When water is scarce

Feb 28, 2014

The youth did what they could, hauling jerrycan after jerrycan. In the end, it simply wasn’t enough. We had to shut down both greenhouses. The harvest in the first greenhouse was almost over anyway, but the second one had really just started to be fully productive. Sales were going well, so it was particularly sad and frustrating. The fruit dried up on the plants. It’s just not possible to carry 1,200 litres per day per greenhouse in jerrycans.

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Joshua was at a meeting of the village elders and the water company. It looks like water provision is not going to be reliable in the coming years. The infrastructure dates from 1978; since then many houses have been linked to the same main pipe, the system is totally overloaded. On top of that, a pump has broken down, so now nothing works anymore. That is why TULEE decided to drill our own borehole. This would also give us the opportunity to start our second income-generating project: Selling water to individuals and marketers (the so-called water boys, who deliver a dozen 20-litre-jerrycans with handcarts). It is a simple, but promising business model. The whole area lacks water, all pipes have run dry.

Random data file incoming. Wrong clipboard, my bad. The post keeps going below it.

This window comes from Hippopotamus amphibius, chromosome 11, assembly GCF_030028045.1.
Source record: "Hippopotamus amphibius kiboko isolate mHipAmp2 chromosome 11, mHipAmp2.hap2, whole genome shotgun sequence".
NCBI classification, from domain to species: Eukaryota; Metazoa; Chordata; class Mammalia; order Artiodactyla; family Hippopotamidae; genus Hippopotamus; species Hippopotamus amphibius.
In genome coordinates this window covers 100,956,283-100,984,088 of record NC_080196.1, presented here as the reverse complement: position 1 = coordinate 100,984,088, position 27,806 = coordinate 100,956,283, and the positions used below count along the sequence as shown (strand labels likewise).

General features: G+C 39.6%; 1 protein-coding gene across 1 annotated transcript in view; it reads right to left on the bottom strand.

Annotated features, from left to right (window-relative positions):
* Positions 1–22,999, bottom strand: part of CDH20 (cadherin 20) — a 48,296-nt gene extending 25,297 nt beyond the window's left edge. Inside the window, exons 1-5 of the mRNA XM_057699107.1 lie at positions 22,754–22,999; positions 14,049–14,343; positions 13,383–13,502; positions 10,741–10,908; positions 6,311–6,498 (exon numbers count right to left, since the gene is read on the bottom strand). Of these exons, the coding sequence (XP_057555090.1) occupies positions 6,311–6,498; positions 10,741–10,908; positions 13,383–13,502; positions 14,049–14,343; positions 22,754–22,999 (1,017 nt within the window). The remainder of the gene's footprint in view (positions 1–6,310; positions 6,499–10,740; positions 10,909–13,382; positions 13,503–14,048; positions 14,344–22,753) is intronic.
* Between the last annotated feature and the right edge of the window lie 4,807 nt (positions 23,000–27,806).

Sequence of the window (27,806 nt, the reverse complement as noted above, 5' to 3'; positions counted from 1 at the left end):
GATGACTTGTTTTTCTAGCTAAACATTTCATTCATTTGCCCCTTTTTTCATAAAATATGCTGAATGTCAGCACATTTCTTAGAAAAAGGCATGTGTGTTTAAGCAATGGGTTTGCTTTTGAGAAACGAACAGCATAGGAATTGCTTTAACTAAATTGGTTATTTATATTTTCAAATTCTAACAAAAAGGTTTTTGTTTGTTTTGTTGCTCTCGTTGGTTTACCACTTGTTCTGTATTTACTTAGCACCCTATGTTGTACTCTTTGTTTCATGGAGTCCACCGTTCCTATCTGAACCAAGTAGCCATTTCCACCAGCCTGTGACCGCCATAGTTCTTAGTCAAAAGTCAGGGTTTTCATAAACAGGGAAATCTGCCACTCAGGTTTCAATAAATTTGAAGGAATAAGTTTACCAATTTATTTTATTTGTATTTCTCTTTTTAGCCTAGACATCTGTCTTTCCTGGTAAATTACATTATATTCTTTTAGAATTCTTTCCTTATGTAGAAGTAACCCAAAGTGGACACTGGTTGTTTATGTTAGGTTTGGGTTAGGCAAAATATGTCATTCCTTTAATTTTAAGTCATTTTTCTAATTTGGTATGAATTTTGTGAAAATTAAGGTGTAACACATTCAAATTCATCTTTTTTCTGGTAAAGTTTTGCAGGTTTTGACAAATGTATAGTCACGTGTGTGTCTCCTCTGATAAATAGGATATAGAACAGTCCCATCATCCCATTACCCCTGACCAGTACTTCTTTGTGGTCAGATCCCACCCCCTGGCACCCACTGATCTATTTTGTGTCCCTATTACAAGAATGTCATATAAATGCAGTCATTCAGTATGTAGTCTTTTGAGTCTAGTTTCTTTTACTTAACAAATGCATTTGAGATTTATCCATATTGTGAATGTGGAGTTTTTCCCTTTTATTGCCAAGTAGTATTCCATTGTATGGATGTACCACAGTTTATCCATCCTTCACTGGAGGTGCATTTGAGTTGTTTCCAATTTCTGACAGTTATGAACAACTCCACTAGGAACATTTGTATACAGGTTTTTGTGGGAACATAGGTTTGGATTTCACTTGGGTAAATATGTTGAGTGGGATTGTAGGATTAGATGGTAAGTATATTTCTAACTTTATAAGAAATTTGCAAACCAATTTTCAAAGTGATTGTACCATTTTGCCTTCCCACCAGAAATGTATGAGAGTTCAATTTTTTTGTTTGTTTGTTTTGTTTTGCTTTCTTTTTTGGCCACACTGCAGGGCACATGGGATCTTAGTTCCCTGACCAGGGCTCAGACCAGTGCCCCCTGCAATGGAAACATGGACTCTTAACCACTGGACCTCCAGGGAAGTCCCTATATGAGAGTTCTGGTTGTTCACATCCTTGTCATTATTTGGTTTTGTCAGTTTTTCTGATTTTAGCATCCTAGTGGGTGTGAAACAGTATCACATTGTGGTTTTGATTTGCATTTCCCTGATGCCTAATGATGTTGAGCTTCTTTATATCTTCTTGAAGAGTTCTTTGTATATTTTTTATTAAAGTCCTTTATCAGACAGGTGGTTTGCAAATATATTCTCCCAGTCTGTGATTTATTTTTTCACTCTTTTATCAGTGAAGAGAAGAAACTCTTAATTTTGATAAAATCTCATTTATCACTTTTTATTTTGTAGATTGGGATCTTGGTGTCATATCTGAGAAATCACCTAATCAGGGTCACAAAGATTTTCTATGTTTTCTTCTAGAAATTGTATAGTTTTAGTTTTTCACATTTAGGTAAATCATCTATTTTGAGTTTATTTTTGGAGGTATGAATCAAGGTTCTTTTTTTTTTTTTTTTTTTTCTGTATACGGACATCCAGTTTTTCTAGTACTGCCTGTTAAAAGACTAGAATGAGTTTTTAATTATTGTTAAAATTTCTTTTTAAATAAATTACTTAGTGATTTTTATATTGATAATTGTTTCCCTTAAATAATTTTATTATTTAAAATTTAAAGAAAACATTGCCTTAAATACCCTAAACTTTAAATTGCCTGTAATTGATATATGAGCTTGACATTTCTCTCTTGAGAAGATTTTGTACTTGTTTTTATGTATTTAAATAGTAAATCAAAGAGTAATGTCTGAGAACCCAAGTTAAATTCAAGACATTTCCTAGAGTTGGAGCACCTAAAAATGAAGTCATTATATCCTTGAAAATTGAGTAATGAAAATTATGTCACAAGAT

The expert survey (“hydrogeological survey”), which we had done a week ago through a Kenyan company called Geospa, has turned out very positive. They found water 120 m below ground. The plan is to pump it up with an electrical pump and store it in a 5,000-litre-tank. We already have an offer for drilling, electricals and piping and are trying to get some competitive quotations.

And then we will kick off a second round with the tomatoes in the greenhouses – definitely!!